What’s the coolest thing you did when you were 14 years old? No matter what your answer may be, the chances are that Tianlang Guan likely has you beat. The 14 year-old amateur from China will be playing in The Masters this week, thanks to his victory at the Asia-Pacific Amateur Championship. At 14 years, five months and 17 days (when play begins), he will be the youngest competitor in the storied history of The Masters. Prior to Guan, Matteo Manassero held the title when he played Augusta National at the age of 16.
Since 2008, the event has provided free admission to children between the ages of eight and 16, while Augusta National is also responsible for the creation of the event that allowed Guan to qualify for the first major championship of the season. Chairman Billy Payne saw the purpose of that particular event as a way to aid “the development of amateur golf for the purpose of creating heroes and legends among the representative countries and establishing role models who attract other kids to the game.”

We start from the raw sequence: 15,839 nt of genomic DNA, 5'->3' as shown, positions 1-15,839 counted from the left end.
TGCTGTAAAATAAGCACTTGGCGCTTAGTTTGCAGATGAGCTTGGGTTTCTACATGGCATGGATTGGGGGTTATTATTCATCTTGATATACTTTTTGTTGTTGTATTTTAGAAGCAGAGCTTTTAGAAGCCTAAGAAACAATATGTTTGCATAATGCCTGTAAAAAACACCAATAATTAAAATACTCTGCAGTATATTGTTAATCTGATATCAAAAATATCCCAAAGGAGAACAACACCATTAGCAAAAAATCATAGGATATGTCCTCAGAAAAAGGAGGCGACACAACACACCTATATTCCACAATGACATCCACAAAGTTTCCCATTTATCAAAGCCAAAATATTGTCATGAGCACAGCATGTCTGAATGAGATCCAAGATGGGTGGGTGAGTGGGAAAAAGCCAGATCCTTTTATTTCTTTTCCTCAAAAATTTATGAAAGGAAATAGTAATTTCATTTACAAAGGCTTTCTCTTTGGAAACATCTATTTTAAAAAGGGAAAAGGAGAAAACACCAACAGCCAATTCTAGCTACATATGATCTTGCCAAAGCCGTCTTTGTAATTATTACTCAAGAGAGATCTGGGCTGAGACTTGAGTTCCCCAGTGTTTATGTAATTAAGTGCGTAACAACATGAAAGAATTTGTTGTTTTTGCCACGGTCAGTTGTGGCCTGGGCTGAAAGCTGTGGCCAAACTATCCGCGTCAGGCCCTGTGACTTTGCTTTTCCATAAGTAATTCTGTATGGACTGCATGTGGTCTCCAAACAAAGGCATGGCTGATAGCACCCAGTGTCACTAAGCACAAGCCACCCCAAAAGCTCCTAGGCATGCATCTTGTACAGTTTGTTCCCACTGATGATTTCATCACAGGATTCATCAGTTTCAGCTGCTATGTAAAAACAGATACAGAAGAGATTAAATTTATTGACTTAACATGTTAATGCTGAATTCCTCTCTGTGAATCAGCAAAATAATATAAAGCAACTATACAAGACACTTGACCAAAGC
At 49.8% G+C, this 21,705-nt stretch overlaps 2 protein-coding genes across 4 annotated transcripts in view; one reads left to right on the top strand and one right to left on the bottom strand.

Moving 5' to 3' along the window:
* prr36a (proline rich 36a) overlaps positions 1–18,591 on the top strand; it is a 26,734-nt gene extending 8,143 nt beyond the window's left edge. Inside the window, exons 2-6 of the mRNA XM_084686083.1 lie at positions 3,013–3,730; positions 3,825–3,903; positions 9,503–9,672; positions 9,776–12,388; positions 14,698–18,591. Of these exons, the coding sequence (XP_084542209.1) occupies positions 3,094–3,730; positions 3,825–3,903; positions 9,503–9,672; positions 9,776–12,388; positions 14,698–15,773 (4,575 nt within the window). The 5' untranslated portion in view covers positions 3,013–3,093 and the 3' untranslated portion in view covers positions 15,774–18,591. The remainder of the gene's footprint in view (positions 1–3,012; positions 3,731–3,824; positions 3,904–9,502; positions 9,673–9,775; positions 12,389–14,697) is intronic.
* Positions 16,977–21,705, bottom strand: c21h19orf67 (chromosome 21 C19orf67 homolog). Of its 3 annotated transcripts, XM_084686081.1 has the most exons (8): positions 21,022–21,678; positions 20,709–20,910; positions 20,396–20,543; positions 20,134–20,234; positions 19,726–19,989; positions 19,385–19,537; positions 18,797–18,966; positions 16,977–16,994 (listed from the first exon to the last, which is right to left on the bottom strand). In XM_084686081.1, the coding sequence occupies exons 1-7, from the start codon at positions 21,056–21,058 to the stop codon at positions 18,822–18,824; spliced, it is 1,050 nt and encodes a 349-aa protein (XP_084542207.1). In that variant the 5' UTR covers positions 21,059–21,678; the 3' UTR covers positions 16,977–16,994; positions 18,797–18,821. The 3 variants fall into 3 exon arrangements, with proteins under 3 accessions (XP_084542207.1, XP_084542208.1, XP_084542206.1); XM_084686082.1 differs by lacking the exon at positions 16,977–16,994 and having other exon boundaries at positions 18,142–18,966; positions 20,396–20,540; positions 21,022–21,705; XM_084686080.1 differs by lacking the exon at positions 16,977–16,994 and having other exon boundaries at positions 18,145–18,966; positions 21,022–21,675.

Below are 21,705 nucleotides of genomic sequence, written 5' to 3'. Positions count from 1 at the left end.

I can’t even imagine being a part of any professional golf tournament, let alone The Masters, while still in middle school (Guan is an eighth grader). I can’t even fathom it at this point in my life, and it’s been a long time since I was in middle school.
The youngster from China isn’t very long off of the tee (by professional standards), averaging just over 250 yards with his drive. The kid still has quite a bit of filling out to do, and I’d imagine in a few years he will be right in line with the pros as far as driving distance is concerned. The fact that he’s going to be forced to hit longer clubs into the tricky greens at Augusta means that his short game is going to have to be rock solid all week if he hopes to the make it to the weekend.
I would love to see Guan make the cut and play over the weekend. Regardless of the outcome, I hope he at least makes a good showing and doesn’t let the moment get too big for him. If he is lucky, he will have people in his corner reminding him to take in the experience, as it’s not something that most people get to do in their lifetime.